Prepared Remarks of Director Richard Cordray on the Ally Enforcement Action Press Call
Thank you all for joining us. Today we are announcing that the Consumer Bureau is taking its first enforcement action against discriminatory auto lending. In partnership with the Department of Justice, we are ordering one of the largest indirect auto lenders in the country, Ally, to pay $98 million to address their auto loan pricing structure, which we believe has caused discrimination against more than 235,000 minority consumers. Ally will pay $80 million in restitution to consumers and $18 million in civil penalties to resolve these issues. Our actions today mark the federal government’s largest auto loan discrimination settlement in history.
Auto loans are the third-largest source of outstanding household debt in the United States, after mortgages and student loans. Cars and trucks, quite literally, can take consumers where they want to go: to new opportunities or perhaps to save time spent commuting. For those who live in rural or suburban areas, a vehicle is almost a basic necessity to get around. Every year, millions of American families buy cars and trucks for all these reasons and more, and this market is vital to our economy and to our current economic recovery.
Too many consumers have had to pay more for their auto loans simply because of their race or other characteristics protected under the law. Too often, these consumers do not know they are paying more or are simply unable to get recourse. Today’s action signals new attention to this serious problem.
The Consumer Bureau enforces the Equal Credit Opportunity Act, or ECOA, which prohibits lenders from discriminating against loan applicants on the basis of characteristics like race and national origin. Earlier this year, we reminded lenders offering auto loans through dealerships, like Ally, that they are accountable for complying with fair lending laws in their indirect lending programs. We made it clear that we will take action to address discrimination in any form.
When consumers finance auto purchases from a dealership, the dealer may facilitate indirect financing through a third-party lender like Ally. Ally finances auto loans from over 12,000 dealers across the country. Through its indirect financing program, Ally sets a minimum interest rate that a dealer charges a borrower. Ally then allows the dealer to increase – or markup – the interest rate and shares the profit made from the markup with the dealer. As a result, both Ally and the dealer have financial incentives for interest rates to be marked up to consumers.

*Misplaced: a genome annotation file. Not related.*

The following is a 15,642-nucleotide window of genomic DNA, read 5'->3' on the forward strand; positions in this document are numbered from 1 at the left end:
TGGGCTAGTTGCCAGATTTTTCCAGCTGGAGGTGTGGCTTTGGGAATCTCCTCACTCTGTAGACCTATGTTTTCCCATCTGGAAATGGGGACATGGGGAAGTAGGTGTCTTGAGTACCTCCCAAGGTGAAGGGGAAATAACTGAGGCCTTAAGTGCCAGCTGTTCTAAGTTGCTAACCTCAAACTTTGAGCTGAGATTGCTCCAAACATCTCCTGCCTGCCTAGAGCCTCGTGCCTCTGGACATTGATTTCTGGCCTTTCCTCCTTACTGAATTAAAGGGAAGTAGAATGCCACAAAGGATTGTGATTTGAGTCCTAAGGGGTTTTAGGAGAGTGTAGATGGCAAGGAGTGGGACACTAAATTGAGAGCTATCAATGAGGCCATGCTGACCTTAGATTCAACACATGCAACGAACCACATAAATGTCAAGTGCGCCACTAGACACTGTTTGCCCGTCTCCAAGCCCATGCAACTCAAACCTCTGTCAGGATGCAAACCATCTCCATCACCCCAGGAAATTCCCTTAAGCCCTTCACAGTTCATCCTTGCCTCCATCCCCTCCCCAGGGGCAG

Through the Consumer Bureau’s examination of Ally’s indirect auto lending program, and acting jointly with the Department of Justice, we concluded that these incentives have unjustly hurt minority borrowers. We also determined that Ally had not made sufficient efforts to ensure that it was complying with fair lending laws in its pricing of indirect auto loans. As a result, we believe that African-American, Asian and Pacific Islander, and Hispanic borrowers paid more for auto loans than did their non-Hispanic white counterparts with similar credit profiles. Allowing these practices to continue would undermine all lenders that are making conscious efforts to follow the law.
In addition to requiring Ally to pay $98 million to resolve these issues, today’s order establishes a new compliance framework. Ally will work together with the Bureau and the Department of Justice to monitor dealer markup in order to prevent future discrimination or will seek to eliminate dealer markups altogether. Within this framework, Ally will be able to exercise its business judgment about how to achieve compliance with fair lending law, but has agreed to confer regularly with the Bureau in working to achieve this outcome.
At the Consumer Bureau, we are committed to fair and equal access to credit for all consumers. In fact, it is one of our statutory responsibilities as a financial regulatory agency. Whether or not Ally consciously intended to discriminate makes no practical difference. In fact, we do not allege that Ally did so. Yet the outcome, and the harm to consumers, is the very same here.
Today’s action fulfills part of our Congressional mandate to identify and address discriminatory lending practices. We intend to create a fair marketplace for all consumers, and we look forward to working closely with Ally in the years ahead to achieve this goal. Thank you.
The Consumer Financial Protection Bureau (CFPB) is a 21st century agency that helps consumer finance markets work by making rules more effective, by consistently and fairly enforcing those rules, and by empowering consumers to take more control over their economic lives. For more information, visit www.consumerfinance.gov.